Opinion

Letter - If it ain't broke, don't fix it

About 100 years ago, when I was a youth, my journalist father mentioned that newspapers had a 48 hour rule. That meant you could not print a contradictory story less than 48 hours after the story being contradicted because it took that long for people to forget. I think Father was upset about something at the time.

When I was the Director for Electoral Area A in the RDEK, I resisted development in the ALR. That's not easy when there are nine mayors and only six rural directors on the Board, most of who thought hayfields and grazing lands are expendable. I don't; and having grown a 2,000 sq. ft. organic garden in West Fernie for 24 years, I also know what vegetables are supposed to taste like.

Mr. Bennett tells us the new ALC process will allow farmers to use a portion of their land in a way that helps them stay on the land. Since it's been more than 48 hours, perhaps Mr. Bennett has forgotten that his government created the existing model of six regions and six regional panels made up of appointees some of whom were selected by Mr. Bennett. Now he says it didn't work out but if they formalize it into law, establishing governance and accountability frameworks and service standards consistent with other government boards, agencies and commissions, as well as filling staff vacancies and appointing a CEO, it will work perfectly. Sounds to me like job creation for the right kind of people.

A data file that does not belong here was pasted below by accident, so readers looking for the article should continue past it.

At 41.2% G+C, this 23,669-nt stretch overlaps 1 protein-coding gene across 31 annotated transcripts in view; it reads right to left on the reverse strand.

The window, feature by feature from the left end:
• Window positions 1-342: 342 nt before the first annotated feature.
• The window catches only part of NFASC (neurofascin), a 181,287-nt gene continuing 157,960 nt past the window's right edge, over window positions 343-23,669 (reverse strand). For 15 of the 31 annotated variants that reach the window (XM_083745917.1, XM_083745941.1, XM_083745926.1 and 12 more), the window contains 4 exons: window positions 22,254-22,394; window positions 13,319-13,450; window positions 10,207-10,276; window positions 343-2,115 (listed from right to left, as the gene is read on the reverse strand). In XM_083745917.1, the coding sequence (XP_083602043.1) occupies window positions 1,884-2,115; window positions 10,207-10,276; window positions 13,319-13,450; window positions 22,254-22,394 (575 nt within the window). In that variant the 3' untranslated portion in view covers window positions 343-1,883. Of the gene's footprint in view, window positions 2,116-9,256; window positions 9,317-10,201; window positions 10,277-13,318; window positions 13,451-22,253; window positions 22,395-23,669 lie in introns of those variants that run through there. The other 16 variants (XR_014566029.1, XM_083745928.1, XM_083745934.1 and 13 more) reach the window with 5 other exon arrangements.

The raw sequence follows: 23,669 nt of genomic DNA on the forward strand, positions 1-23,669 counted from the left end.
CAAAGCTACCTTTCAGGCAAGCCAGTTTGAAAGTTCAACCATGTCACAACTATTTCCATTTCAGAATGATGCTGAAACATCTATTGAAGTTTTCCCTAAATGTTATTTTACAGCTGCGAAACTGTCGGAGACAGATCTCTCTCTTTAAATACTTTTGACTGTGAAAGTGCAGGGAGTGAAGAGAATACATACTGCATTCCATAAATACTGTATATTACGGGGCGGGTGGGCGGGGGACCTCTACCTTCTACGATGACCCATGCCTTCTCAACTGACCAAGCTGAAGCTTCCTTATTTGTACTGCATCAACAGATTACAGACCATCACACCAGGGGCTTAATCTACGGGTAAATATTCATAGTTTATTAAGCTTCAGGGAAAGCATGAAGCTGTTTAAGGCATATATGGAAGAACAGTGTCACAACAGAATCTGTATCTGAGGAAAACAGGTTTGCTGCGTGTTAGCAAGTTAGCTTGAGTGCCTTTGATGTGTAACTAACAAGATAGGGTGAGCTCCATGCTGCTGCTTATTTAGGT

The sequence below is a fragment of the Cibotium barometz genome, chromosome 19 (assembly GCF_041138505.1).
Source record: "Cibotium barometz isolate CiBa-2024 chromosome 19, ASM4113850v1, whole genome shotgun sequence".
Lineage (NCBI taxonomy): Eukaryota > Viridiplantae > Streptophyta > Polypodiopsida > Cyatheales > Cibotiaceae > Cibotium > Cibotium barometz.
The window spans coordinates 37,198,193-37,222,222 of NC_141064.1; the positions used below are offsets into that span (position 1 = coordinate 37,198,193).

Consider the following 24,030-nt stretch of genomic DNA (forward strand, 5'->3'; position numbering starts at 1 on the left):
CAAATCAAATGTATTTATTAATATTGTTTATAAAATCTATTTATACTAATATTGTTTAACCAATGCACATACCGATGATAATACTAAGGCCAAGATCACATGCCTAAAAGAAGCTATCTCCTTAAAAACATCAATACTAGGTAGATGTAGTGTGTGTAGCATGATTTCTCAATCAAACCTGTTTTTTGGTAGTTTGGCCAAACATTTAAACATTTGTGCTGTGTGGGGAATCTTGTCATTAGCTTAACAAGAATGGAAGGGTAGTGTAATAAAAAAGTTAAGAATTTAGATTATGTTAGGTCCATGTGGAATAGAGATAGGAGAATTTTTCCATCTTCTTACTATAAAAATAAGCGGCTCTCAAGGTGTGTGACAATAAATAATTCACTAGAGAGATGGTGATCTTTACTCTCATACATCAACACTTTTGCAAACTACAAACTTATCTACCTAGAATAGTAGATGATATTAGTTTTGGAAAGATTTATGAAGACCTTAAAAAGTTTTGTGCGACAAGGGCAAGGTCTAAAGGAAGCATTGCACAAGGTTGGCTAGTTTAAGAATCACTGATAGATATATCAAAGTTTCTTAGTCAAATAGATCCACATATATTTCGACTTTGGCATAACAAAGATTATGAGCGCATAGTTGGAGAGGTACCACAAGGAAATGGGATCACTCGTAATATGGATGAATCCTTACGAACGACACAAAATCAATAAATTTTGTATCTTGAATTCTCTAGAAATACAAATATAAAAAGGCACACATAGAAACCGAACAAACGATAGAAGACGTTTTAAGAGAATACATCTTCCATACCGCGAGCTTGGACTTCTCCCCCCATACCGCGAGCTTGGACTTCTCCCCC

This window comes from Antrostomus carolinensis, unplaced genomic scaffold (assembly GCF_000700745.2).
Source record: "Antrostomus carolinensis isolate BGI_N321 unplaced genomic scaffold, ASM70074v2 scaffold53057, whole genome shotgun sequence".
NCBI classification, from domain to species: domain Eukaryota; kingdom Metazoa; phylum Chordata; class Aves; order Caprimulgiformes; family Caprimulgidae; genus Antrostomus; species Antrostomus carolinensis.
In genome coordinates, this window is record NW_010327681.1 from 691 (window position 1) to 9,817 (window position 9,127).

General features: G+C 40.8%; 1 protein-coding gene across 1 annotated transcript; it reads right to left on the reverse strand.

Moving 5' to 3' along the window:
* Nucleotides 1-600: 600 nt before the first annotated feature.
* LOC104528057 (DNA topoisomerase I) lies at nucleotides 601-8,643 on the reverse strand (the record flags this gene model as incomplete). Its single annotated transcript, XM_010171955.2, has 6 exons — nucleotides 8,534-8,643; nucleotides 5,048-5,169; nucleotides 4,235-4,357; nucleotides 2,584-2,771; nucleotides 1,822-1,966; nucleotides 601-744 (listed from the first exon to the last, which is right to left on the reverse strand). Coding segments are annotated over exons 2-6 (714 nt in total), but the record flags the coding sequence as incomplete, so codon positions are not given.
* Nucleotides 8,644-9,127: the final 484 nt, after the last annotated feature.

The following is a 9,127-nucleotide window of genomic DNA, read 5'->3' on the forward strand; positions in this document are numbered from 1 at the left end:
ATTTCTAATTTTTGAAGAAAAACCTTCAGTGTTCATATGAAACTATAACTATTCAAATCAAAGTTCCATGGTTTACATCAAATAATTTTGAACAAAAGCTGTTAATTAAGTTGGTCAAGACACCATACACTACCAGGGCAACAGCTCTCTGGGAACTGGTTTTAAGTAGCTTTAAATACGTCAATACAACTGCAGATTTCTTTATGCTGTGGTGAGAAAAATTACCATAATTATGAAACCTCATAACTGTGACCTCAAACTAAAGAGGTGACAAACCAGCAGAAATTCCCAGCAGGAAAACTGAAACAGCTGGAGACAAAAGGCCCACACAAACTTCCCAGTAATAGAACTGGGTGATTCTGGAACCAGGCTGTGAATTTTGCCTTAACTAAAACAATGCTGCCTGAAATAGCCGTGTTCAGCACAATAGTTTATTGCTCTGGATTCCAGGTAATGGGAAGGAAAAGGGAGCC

The Agricultural Land Commission as originally created by the NDP consisted of four or five knowledgeable retired farmers. Their offices were in Burnaby. I made a presentation to them on behalf of a gentleman who owned a large piece of property adjacent to Fernie Alpine Resort. They had no problem removing it from the ALR. It remained in the Forest Reserve.

When the Fernie Brewing Co. applied to start their business on a small ALR acreage on the west side of Hosmer they included the proviso that if they were successful they would relocate to the Fernie Commercial Zone. I trusted them and as the Area A Director recommended the Board support their application. They succeeded and they relocated. In that same area, on a similar lot, a young couple applied to start a blacksmith business. We supported that application also. I understand they are doing all right. None of these three applications came from farmers needing to save their farm. Farmers usually applied to subdivide a couple of acres off for their retirement home. How could you say no?

The decisions made by the ALC created by the NDP worked to preserve the ALR and protect farmers because the commissioners were farmers and understood what would accomplish those objectives. Mr. Bennett's version of the ALC consists of six regions and six panels of politically appointed locals who may or may not know anything about farming, but in any case will be hampered by the confines of the legislation he intends to pass and also by the complexity and cost of the ALC organization he is creating. And that is notwithstanding the possibility of locals quietly making their own rules. I can see developers and legal challenges in the future.

Anyone can apply for a variance, that's always been available, and if it doesn't impair agricultural capability the application should succeed. The ALC should be returned to the original NDP version. It worked, and 'if it ain't broke, don't fix it'.

 

Peter Ross

Creston, B.C.

 

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